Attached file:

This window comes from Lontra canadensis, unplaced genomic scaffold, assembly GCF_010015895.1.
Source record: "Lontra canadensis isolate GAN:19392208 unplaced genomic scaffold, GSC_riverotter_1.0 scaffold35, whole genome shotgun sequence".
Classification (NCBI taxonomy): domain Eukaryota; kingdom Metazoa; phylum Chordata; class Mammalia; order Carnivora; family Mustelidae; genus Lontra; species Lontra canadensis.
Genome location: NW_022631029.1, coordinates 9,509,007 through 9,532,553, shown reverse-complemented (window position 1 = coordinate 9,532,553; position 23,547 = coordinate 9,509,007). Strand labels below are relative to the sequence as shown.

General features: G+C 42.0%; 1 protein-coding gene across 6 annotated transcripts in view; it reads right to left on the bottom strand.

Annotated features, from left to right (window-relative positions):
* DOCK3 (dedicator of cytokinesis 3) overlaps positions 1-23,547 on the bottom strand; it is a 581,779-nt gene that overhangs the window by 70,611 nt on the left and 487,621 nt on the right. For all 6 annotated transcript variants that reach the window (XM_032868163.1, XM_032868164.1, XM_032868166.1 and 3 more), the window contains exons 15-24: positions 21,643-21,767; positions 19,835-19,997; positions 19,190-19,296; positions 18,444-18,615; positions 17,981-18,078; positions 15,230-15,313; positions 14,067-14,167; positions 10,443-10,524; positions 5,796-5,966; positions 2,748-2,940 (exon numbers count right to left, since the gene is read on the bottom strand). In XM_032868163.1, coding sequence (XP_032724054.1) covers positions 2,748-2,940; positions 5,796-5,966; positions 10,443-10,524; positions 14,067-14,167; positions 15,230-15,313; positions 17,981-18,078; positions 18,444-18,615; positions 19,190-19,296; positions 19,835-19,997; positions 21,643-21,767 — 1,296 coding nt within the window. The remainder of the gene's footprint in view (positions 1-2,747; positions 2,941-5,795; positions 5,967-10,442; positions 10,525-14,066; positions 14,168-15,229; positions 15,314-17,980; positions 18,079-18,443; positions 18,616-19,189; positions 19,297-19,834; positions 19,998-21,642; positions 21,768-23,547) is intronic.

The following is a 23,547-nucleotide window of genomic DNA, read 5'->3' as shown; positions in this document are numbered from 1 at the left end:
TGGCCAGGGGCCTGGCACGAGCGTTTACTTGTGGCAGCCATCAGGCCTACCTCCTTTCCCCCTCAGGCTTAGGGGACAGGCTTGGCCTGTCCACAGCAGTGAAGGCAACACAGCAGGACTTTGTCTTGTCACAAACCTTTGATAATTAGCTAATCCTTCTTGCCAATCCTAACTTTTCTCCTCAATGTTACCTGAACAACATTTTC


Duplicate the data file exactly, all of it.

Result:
This window comes from Lontra canadensis, unplaced genomic scaffold, assembly GCF_010015895.1.
Source record: "Lontra canadensis isolate GAN:19392208 unplaced genomic scaffold, GSC_riverotter_1.0 scaffold35, whole genome shotgun sequence".
Classification (NCBI taxonomy): domain Eukaryota; kingdom Metazoa; phylum Chordata; class Mammalia; order Carnivora; family Mustelidae; genus Lontra; species Lontra canadensis.
Genome location: NW_022631029.1, coordinates 9,509,007 through 9,532,553, shown reverse-complemented (window position 1 = coordinate 9,532,553; position 23,547 = coordinate 9,509,007). Strand labels below are relative to the sequence as shown.

General features: G+C 42.0%; 1 protein-coding gene across 6 annotated transcripts in view; it reads right to left on the bottom strand.

Annotated features, from left to right (window-relative positions):
* DOCK3 (dedicator of cytokinesis 3) overlaps positions 1-23,547 on the bottom strand; it is a 581,779-nt gene that overhangs the window by 70,611 nt on the left and 487,621 nt on the right. For all 6 annotated transcript variants that reach the window (XM_032868163.1, XM_032868164.1, XM_032868166.1 and 3 more), the window contains exons 15-24: positions 21,643-21,767; positions 19,835-19,997; positions 19,190-19,296; positions 18,444-18,615; positions 17,981-18,078; positions 15,230-15,313; positions 14,067-14,167; positions 10,443-10,524; positions 5,796-5,966; positions 2,748-2,940 (exon numbers count right to left, since the gene is read on the bottom strand). In XM_032868163.1, coding sequence (XP_032724054.1) covers positions 2,748-2,940; positions 5,796-5,966; positions 10,443-10,524; positions 14,067-14,167; positions 15,230-15,313; positions 17,981-18,078; positions 18,444-18,615; positions 19,190-19,296; positions 19,835-19,997; positions 21,643-21,767 — 1,296 coding nt within the window. The remainder of the gene's footprint in view (positions 1-2,747; positions 2,941-5,795; positions 5,967-10,442; positions 10,525-14,066; positions 14,168-15,229; positions 15,314-17,980; positions 18,079-18,443; positions 18,616-19,189; positions 19,297-19,834; positions 19,998-21,642; positions 21,768-23,547) is intronic.

The following is a 23,547-nucleotide window of genomic DNA, read 5'->3' as shown; positions in this document are numbered from 1 at the left end:
TGGCCAGGGGCCTGGCACGAGCGTTTACTTGTGGCAGCCATCAGGCCTACCTCCTTTCCCCCTCAGGCTTAGGGGACAGGCTTGGCCTGTCCACAGCAGTGAAGGCAACACAGCAGGACTTTGTCTTGTCACAAACCTTTGATAATTAGCTAATCCTTCTTGCCAATCCTAACTTTTCTCCTCAATGTTACCTGAACAACATTTTC